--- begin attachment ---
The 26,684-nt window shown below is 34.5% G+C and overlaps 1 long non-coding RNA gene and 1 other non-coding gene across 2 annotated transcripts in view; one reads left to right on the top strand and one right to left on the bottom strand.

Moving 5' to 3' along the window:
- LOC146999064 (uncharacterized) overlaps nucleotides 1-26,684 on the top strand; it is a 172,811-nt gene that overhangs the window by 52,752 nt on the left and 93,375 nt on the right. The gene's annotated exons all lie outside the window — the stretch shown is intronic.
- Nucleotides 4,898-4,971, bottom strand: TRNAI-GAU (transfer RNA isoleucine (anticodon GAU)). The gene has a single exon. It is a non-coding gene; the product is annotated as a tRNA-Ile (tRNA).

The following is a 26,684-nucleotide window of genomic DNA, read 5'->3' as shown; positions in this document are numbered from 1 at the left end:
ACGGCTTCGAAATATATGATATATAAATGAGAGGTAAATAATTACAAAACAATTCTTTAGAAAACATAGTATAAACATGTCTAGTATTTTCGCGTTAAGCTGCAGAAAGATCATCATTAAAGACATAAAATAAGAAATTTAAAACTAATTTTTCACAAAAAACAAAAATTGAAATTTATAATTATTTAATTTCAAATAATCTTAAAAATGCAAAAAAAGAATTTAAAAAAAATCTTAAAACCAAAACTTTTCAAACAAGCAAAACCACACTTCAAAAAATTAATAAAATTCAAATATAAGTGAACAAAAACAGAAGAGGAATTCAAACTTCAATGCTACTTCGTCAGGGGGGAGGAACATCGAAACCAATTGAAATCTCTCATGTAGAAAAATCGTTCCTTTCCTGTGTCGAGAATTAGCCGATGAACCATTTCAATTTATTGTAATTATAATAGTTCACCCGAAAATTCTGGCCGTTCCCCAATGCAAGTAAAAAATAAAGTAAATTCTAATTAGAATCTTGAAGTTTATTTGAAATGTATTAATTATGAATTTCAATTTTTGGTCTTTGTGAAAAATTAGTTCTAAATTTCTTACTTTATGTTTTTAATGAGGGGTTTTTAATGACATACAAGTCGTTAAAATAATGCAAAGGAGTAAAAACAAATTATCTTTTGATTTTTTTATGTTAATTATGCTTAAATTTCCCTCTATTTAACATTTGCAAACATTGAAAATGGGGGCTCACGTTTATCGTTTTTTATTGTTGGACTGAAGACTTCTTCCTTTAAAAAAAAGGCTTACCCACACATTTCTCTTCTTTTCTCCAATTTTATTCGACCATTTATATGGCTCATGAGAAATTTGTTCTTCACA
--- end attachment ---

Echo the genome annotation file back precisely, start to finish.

The 26,684-nt window shown below is 34.5% G+C and overlaps 1 long non-coding RNA gene and 1 other non-coding gene across 2 annotated transcripts in view; one reads left to right on the top strand and one right to left on the bottom strand.

Moving 5' to 3' along the window:
- LOC146999064 (uncharacterized) overlaps nucleotides 1-26,684 on the top strand; it is a 172,811-nt gene that overhangs the window by 52,752 nt on the left and 93,375 nt on the right. The gene's annotated exons all lie outside the window — the stretch shown is intronic.
- Nucleotides 4,898-4,971, bottom strand: TRNAI-GAU (transfer RNA isoleucine (anticodon GAU)). The gene has a single exon. It is a non-coding gene; the product is annotated as a tRNA-Ile (tRNA).

The following is a 26,684-nucleotide window of genomic DNA, read 5'->3' as shown; positions in this document are numbered from 1 at the left end:
ACGGCTTCGAAATATATGATATATAAATGAGAGGTAAATAATTACAAAACAATTCTTTAGAAAACATAGTATAAACATGTCTAGTATTTTCGCGTTAAGCTGCAGAAAGATCATCATTAAAGACATAAAATAAGAAATTTAAAACTAATTTTTCACAAAAAACAAAAATTGAAATTTATAATTATTTAATTTCAAATAATCTTAAAAATGCAAAAAAAGAATTTAAAAAAAATCTTAAAACCAAAACTTTTCAAACAAGCAAAACCACACTTCAAAAAATTAATAAAATTCAAATATAAGTGAACAAAAACAGAAGAGGAATTCAAACTTCAATGCTACTTCGTCAGGGGGGAGGAACATCGAAACCAATTGAAATCTCTCATGTAGAAAAATCGTTCCTTTCCTGTGTCGAGAATTAGCCGATGAACCATTTCAATTTATTGTAATTATAATAGTTCACCCGAAAATTCTGGCCGTTCCCCAATGCAAGTAAAAAATAAAGTAAATTCTAATTAGAATCTTGAAGTTTATTTGAAATGTATTAATTATGAATTTCAATTTTTGGTCTTTGTGAAAAATTAGTTCTAAATTTCTTACTTTATGTTTTTAATGAGGGGTTTTTAATGACATACAAGTCGTTAAAATAATGCAAAGGAGTAAAAACAAATTATCTTTTGATTTTTTTATGTTAATTATGCTTAAATTTCCCTCTATTTAACATTTGCAAACATTGAAAATGGGGGCTCACGTTTATCGTTTTTTATTGTTGGACTGAAGACTTCTTCCTTTAAAAAAAAGGCTTACCCACACATTTCTCTTCTTTTCTCCAATTTTATTCGACCATTTATATGGCTCATGAGAAATTTGTTCTTCACA